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Coronavirus-shaped hailstones hit Beijing in freak thunderstorm

Huge coronavirus-shaped hailstones have pummelled Beijing as the Chinese capital fights a surge of COVID-19 cases which exploded from a sprawling food market in the city.

Images taken by Beijing residents show the spiked pieces of ice – resembling the spherical virus particles – after they were rained down on the capital city Thursday during a freak summer thunderstorm.

It comes as China has put half a million people into a strict Wuhan-style lockdown following a new wave of COVID-19 infections in Beijing.

A rare thunderstorm with icy hails struck Beijing as the local weather authority issued a yellow warning for the adverse weather on June 25.

Local residents rushed to share pictures of huge lumps of ice on social media while many web users were shocked to spot the high resemblance between the hailstones and coronavirus cells.

One commenter wrote: ‘Why do they look so much like the coronavirus? This year is going to be so turbulent…’

Another one replied: ‘What a strange year it has been, now the hailstones look like the coronavirus!’

A similar scene was spotted in Mexico last month when Coronavirus-shaped hailstones rained down on the South American country – sparking rumours the phenomenon could be a sign from God.

Terrified bystanders in the municipality of Montemorelos, in the Northern Mexican state of Nuevo Leon, shared images of the spiked pieces of ice to social media.

One claimed that God could have sent the weather ‘to remind us to stay put’ as others commented it was ‘subliminal messaging from our creator’.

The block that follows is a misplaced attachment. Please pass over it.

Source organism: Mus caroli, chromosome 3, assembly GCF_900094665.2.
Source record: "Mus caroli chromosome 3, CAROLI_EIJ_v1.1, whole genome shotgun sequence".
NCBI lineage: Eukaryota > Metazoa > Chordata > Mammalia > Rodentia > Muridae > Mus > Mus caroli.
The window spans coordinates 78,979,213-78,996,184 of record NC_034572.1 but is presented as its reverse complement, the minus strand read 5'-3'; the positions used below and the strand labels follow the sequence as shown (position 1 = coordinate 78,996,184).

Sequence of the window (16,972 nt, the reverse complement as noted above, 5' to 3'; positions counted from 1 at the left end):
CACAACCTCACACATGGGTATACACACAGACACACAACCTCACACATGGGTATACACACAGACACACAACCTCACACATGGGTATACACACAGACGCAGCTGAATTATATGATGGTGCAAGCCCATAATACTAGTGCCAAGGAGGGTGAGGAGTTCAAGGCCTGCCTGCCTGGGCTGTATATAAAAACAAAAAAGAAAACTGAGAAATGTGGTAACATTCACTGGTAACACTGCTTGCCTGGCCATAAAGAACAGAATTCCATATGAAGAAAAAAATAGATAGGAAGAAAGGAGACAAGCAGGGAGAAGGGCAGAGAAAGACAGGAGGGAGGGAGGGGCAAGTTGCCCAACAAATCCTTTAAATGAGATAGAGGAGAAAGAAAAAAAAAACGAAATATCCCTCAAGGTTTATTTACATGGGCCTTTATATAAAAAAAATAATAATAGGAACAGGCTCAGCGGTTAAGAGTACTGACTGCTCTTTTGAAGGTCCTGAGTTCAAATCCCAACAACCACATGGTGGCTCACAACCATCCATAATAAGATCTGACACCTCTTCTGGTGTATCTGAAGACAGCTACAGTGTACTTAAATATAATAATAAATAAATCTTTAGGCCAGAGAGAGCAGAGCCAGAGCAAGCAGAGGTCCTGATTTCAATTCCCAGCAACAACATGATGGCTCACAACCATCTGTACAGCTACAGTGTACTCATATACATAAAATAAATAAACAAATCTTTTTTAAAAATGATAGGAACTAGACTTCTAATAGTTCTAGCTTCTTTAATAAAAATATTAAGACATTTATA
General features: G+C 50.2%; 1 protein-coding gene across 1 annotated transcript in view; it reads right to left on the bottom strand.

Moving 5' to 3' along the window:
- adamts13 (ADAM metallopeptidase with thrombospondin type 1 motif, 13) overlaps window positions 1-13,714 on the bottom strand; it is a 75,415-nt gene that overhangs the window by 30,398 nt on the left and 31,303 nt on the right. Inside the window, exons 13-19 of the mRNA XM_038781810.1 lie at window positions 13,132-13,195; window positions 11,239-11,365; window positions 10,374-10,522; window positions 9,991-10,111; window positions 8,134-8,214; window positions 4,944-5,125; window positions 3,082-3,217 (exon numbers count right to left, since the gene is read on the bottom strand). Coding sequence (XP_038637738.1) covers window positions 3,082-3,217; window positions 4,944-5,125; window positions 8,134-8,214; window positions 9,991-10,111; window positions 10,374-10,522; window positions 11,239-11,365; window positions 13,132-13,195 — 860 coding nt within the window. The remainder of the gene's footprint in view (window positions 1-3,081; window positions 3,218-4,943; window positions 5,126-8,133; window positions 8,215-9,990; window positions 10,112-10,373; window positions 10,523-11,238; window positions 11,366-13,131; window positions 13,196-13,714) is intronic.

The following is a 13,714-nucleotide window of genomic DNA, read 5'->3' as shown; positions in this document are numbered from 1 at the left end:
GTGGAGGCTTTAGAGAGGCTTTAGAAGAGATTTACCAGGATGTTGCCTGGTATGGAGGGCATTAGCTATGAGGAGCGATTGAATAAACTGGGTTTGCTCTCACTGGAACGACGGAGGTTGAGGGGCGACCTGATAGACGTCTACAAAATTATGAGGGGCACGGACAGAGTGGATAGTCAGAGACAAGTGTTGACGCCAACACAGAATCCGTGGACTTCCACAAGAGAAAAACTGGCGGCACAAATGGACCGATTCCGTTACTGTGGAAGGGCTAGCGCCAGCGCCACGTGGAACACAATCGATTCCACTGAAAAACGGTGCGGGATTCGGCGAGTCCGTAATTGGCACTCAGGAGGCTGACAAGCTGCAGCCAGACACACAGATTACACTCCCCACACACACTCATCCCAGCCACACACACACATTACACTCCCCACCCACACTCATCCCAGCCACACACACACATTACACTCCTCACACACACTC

Beijing’s freak hailstorm came just three days before China put half a million people into a strict Wuhan-style lockdown after Beijing recorded a surge in cases which exploded from a wet market in the city.

Despite China appears to have largely brought the virus under control, hundreds have been infected in Beijing and cases have emerged in neighbouring Hebei province in recent weeks.

Health officials said Sunday that Anxin county – about 90 miles from Beijing – will be ‘fully enclosed and controlled’, the same strict measures imposed at the height of the pandemic in the city of Wuhan earlier this year.

Only one person from each family will be allowed to go out once a day to purchase necessities such as food and medicine, the county’s epidemic prevention task force said in a statement.

The move comes after another 7 cases of the virus were reported in the past 24 hours in Beijing, taking the total to 318 since mid-June and spurring the testing of millions of residents.

The outbreak was first detected in Beijing’s sprawling Xinfadi wholesale food market, which supplies much of the city’s fresh produce, sparking concerns over the safety of the food supply chain.

Nearly a third of the cases so far have been linked to one beef and mutton section in the market, where workers are being made to quarantine for a month, city officials said Sunday.

Businesses in Anxin county had supplied freshwater fish to the Xinfadi market, state news agency Xinhua reported.

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